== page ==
I began with the rising sun, and the icy wind. The water was still cold from the darkness of the night. People came by, watching me collect natural objects and trash from the ocean, bring them to land, and lay them out in a circular configuration. Back and forth, back and forth. I remained there, on that shore, moving and bending and walking and carrying and observing until the sun fell below the horizon, leaving behind an even icier wind.
Performance art involves four basic elements: time, space, body, and presence of the artist. Performance art embodies a spirit of transformation. For me, I have a deep connection to the ocean. Perhaps this is because I am a Pisces, perhaps my molecules were once in that of a whale or a shark, or perhaps it is an acquired dependency, but I am very much dependent both physically and emotionally on the ocean and its wellbeing. I believe we all are. The reality is, without the Ocean we cannot exist. We are here because it is here. Each breath we take comes from the Ocean, and each exhale goes back to it. Our Oceans house a vast abundance of life, and they sequester most of the carbon we emit from our vehicles and factories.
Our ocean takes all our waste and suffering and fear and terror and turns it into life, without complaint. Still, we treat it as an infinite body, and neglect to appreciate its vast and unconditional work, regeneration, and balance. One of our only hopes on this earth is to move into a circular economy; this is what nature already does. This means, that whatever we take from the natural world does not go to waste after use; it enters a cycle, and is regenerated. This idea of a circular give and take was the premise of my performance.
Jamaica Bay represents an asymmetric boundary between humans and nature. It is an area with significant wildlife, but is also one at peril, being exploited by humans as it is positioned at the edge of one of the largest hubs to one of the largest cities in the world: JFK Airport. Studies conducted over the last 15 years show more than a 60 percent loss in salt marshes at Jamaica Bay since the 1950s. This boundary represents a distinction, but also an opportunity between humans and natural systems we have come to dominate. The opportunity is one where the boundary moves from an asymmetric one to a symmetrical one, where one side does not exploit the other to this degree.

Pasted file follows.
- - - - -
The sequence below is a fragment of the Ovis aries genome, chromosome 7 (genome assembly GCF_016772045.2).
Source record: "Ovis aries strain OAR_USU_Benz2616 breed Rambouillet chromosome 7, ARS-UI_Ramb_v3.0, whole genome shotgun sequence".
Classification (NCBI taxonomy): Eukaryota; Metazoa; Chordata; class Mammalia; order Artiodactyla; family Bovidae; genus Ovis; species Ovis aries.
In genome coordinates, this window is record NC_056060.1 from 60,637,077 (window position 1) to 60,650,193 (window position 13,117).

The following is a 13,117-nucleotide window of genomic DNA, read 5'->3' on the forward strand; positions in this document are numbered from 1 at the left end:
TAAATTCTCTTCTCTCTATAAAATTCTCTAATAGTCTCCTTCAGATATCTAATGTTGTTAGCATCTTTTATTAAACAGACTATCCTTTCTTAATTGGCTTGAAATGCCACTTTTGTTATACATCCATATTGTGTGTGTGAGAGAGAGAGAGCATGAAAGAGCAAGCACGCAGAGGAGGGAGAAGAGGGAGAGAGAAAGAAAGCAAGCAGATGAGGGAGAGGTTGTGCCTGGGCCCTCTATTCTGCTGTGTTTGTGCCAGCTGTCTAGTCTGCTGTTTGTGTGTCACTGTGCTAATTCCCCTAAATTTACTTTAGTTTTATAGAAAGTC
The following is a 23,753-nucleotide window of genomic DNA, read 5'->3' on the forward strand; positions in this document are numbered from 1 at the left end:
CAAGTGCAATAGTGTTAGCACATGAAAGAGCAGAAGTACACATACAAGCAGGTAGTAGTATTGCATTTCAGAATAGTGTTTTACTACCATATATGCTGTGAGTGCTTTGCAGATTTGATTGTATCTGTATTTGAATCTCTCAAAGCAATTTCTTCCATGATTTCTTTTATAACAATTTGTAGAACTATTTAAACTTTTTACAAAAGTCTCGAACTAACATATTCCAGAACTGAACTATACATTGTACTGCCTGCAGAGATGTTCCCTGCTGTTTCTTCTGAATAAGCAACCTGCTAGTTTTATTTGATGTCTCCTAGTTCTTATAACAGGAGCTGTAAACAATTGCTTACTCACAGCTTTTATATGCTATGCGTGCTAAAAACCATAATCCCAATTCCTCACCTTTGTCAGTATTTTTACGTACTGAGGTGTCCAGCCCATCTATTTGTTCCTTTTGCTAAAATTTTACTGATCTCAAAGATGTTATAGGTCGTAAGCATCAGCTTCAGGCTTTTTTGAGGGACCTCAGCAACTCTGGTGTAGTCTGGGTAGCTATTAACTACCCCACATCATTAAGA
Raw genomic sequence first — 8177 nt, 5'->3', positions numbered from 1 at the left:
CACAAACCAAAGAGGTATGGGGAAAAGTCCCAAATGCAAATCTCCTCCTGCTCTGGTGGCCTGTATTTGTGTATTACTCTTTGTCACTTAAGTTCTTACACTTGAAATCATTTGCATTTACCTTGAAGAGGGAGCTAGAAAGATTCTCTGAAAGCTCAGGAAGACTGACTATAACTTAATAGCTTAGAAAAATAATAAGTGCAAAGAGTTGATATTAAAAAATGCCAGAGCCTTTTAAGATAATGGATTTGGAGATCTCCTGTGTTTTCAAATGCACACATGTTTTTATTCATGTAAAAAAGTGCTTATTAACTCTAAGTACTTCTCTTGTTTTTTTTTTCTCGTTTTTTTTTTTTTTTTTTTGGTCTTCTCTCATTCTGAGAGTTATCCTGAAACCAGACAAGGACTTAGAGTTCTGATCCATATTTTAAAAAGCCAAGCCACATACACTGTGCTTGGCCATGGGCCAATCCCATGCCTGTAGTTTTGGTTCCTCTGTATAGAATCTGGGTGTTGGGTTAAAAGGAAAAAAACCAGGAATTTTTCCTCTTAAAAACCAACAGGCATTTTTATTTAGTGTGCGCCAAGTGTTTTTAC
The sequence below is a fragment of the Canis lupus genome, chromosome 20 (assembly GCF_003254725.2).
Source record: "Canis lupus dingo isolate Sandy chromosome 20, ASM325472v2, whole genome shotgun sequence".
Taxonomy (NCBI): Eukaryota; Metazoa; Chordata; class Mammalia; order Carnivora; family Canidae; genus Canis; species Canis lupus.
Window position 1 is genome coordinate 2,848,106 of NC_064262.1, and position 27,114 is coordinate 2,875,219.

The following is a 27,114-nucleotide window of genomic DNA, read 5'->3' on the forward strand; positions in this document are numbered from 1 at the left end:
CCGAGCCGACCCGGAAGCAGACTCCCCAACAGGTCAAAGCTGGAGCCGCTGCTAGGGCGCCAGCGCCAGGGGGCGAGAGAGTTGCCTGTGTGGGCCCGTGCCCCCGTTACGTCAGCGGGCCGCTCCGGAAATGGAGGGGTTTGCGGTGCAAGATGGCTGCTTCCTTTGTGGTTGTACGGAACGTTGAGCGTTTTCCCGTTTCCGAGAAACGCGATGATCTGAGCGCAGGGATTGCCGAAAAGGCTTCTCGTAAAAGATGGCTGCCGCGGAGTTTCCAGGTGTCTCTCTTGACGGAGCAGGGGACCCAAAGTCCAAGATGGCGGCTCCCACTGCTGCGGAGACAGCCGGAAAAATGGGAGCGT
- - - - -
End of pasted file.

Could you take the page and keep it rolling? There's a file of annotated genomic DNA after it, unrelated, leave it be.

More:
I put my body under the strain of time and movement, something the ocean and its inhabitants do every single moment. After ten hours, my body was tired, my hands and feet were raw, my back was sore, and my skin reddened by the sun and wind. This is a symbol, our only way forward. Regeneration, balance, resilience, interbeing. These are our paths to follow. We are not separate from the sand, or the sky, or the water. To leave behind pain and suffering means to take care of our friends, families, and neighbors. Since we are all sharing a small blue marble, floating in an eternal darkness we call space, evolved from fire and dust, we can consider everything we know as a friend.
Every impossible human attainment started with a vision. My vision is this: There is an alternative future ahead of us that is beautiful and peaceful. One where our natural environments are protected and we breathe clean air. One where our ocean is bursting with life, and humans live in peace with one another and with the earth. In this future, everyone’s job is meaningful as each individual is paid a living wage for contributing their time and energy to healing the Earth and each other. Amongst all this, our loved one’s hand will be softer and sweeter, and even our enemy we will love. My vision is one of love, and I believe that it is attainable, although it starts as a personal decision within each of us. My performance embodied and represented an alternative future for consumption, where we give back to systems of nature the life we take from them, and produce no waste that cannot be repurposed. I started this symbolic performance with the rising sun, and ended it with the setting sun. As we learn to live according to the tides and the moon and the sun, we will no longer feel separate from this blue marble we call home, our very first step into our beautiful future.
Lia Embil is an artist originally from Istanbul, Turkey, currently completing her MFA in New York City. Her work observes what it means to be human through interpretations of nature. The wonders of the natural world and the circularity and rhythm existent in Earth’s ecosystems as well as every living being play a leading role in what she creates. She works across mediums such as painting, performance, poetry, film, and photography, and has a deep connection with the Ocean. In her work, Embil considers the use, circulation, and origins of materials and their symbolism through time. Her works emphasize the inherent and deep sameness between humans and nature, as well as question the current divide and disconnect, ultimately pointing to an alternative future of life on Earth and within our bodies.